At a median follow-up of 30 months, disease recurrence rates were similar between HER2 over-expressors in both the vaccine and control groups, with recurrence rates of 18.2 percent and 13.8 percent, respectively. Although these recurrence rates were comparable (P = 0.7), the researchers observed a greater than 50 percent reduction in mortality rate among patients whose disease recurred. Interestingly, recurrence was more substantially reduced for vaccinated patients with low HER2 expression, Benavides says. Vaccinated low-expressors experienced 10.7 percent recurrence, compared with 18.2 percent for participants in the control group. Furthermore, the mortality rate among low-expressors with recurrent disease was 0 percent among vaccinated patients, versus 38 percent among the control group (P=0.08). Taken together these findings may be significant for the greater than 50 percent of breast cancer patients whose tumors fall into the HER2 low-expressing category and who are not eligible for trastuzumab treatment, Benavides concludes.
Overexpression of ODC1 is associated with poor outcome in childhood neuroblastoma and represents an important therapeutic target: Abstract 5832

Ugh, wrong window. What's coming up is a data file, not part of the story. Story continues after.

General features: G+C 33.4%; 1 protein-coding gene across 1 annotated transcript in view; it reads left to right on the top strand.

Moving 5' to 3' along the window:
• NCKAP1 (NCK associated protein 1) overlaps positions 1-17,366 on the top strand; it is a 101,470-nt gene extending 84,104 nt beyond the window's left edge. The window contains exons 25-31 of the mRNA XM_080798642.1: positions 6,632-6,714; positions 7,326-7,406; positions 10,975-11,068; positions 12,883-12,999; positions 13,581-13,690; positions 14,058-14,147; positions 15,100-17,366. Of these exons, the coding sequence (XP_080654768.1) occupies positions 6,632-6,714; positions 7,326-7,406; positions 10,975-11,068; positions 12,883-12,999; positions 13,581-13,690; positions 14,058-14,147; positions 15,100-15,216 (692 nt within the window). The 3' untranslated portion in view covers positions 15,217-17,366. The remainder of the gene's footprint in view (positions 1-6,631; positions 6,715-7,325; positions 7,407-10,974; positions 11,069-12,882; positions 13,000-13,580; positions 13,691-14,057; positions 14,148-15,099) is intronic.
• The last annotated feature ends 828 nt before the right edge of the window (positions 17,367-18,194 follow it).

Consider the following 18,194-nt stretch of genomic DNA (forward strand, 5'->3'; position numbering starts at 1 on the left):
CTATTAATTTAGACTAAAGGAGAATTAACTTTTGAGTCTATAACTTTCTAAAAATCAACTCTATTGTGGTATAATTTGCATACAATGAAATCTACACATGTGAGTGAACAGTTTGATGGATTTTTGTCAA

Australian researchers have identified a potential new target for treatment of neuroblastoma, the most common solid tumor among young children.
The treatment involves inhibiting the production of ornithine decarboxylase (ODC1), a gene driven by the MYCN oncogene that is a powerful predictor of death from this disease. Researchers report that ODC1 inhibition delayed or prevented the development of neuroblastoma in a clinically relevant animal model, suggesting that suppressing ODC1 could be target for treating this cancer.
This disease, particularly in patients whose tumors carry multiple copies
|Contact: Staci Vernick Goldberg|
American Association for Cancer Research